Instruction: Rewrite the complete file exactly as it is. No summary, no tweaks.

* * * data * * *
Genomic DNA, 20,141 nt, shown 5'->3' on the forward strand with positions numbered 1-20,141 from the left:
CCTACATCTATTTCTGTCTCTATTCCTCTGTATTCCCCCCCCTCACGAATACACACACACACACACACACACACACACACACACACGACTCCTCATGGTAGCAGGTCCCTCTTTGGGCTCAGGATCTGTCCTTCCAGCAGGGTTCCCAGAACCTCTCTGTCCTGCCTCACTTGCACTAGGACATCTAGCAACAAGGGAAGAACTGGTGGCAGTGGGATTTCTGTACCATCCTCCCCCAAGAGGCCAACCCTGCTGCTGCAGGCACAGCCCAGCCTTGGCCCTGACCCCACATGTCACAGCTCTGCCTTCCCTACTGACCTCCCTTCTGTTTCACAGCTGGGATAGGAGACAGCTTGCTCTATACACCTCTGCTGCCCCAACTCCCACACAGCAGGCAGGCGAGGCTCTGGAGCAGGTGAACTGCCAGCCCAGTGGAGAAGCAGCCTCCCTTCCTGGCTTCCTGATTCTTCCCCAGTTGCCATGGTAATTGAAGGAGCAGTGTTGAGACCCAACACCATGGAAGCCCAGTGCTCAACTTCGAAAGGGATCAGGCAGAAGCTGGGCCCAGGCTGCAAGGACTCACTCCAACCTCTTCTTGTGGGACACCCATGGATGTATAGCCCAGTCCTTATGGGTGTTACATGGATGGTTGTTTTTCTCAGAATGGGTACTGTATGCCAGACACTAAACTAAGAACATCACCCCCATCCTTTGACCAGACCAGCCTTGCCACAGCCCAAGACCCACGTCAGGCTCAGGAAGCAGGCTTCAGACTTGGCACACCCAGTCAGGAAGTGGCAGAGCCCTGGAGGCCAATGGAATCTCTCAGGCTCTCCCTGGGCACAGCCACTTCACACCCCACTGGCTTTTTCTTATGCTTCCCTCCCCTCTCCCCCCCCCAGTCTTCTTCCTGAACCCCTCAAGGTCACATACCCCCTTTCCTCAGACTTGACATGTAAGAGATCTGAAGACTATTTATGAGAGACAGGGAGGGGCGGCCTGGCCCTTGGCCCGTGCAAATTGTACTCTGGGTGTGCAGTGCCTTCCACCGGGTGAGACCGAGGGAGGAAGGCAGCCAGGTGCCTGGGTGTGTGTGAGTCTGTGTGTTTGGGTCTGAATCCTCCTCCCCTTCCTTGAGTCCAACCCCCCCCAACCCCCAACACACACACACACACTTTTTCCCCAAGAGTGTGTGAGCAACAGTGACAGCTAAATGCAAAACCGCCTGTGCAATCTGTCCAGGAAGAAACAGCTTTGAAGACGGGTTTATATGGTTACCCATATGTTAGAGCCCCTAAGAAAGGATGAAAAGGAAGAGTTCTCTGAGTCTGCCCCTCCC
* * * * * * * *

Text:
Genomic DNA, 20,141 nt, shown 5'->3' on the forward strand with positions numbered 1-20,141 from the left:
CCTACATCTATTTCTGTCTCTATTCCTCTGTATTCCCCCCCCTCACGAATACACACACACACACACACACACACACACACACACACGACTCCTCATGGTAGCAGGTCCCTCTTTGGGCTCAGGATCTGTCCTTCCAGCAGGGTTCCCAGAACCTCTCTGTCCTGCCTCACTTGCACTAGGACATCTAGCAACAAGGGAAGAACTGGTGGCAGTGGGATTTCTGTACCATCCTCCCCCAAGAGGCCAACCCTGCTGCTGCAGGCACAGCCCAGCCTTGGCCCTGACCCCACATGTCACAGCTCTGCCTTCCCTACTGACCTCCCTTCTGTTTCACAGCTGGGATAGGAGACAGCTTGCTCTATACACCTCTGCTGCCCCAACTCCCACACAGCAGGCAGGCGAGGCTCTGGAGCAGGTGAACTGCCAGCCCAGTGGAGAAGCAGCCTCCCTTCCTGGCTTCCTGATTCTTCCCCAGTTGCCATGGTAATTGAAGGAGCAGTGTTGAGACCCAACACCATGGAAGCCCAGTGCTCAACTTCGAAAGGGATCAGGCAGAAGCTGGGCCCAGGCTGCAAGGACTCACTCCAACCTCTTCTTGTGGGACACCCATGGATGTATAGCCCAGTCCTTATGGGTGTTACATGGATGGTTGTTTTTCTCAGAATGGGTACTGTATGCCAGACACTAAACTAAGAACATCACCCCCATCCTTTGACCAGACCAGCCTTGCCACAGCCCAAGACCCACGTCAGGCTCAGGAAGCAGGCTTCAGACTTGGCACACCCAGTCAGGAAGTGGCAGAGCCCTGGAGGCCAATGGAATCTCTCAGGCTCTCCCTGGGCACAGCCACTTCACACCCCACTGGCTTTTTCTTATGCTTCCCTCCCCTCTCCCCCCCCCAGTCTTCTTCCTGAACCCCTCAAGGTCACATACCCCCTTTCCTCAGACTTGACATGTAAGAGATCTGAAGACTATTTATGAGAGACAGGGAGGGGCGGCCTGGCCCTTGGCCCGTGCAAATTGTACTCTGGGTGTGCAGTGCCTTCCACCGGGTGAGACCGAGGGAGGAAGGCAGCCAGGTGCCTGGGTGTGTGTGAGTCTGTGTGTTTGGGTCTGAATCCTCCTCCCCTTCCTTGAGTCCAACCCCCCCCAACCCCCAACACACACACACACACTTTTTCCCCAAGAGTGTGTGAGCAACAGTGACAGCTAAATGCAAAACCGCCTGTGCAATCTGTCCAGGAAGAAACAGCTTTGAAGACGGGTTTATATGGTTACCCATATGTTAGAGCCCCTAAGAAAGGATGAAAAGGAAGAGTTCTCTGAGTCTGCCCCTCCC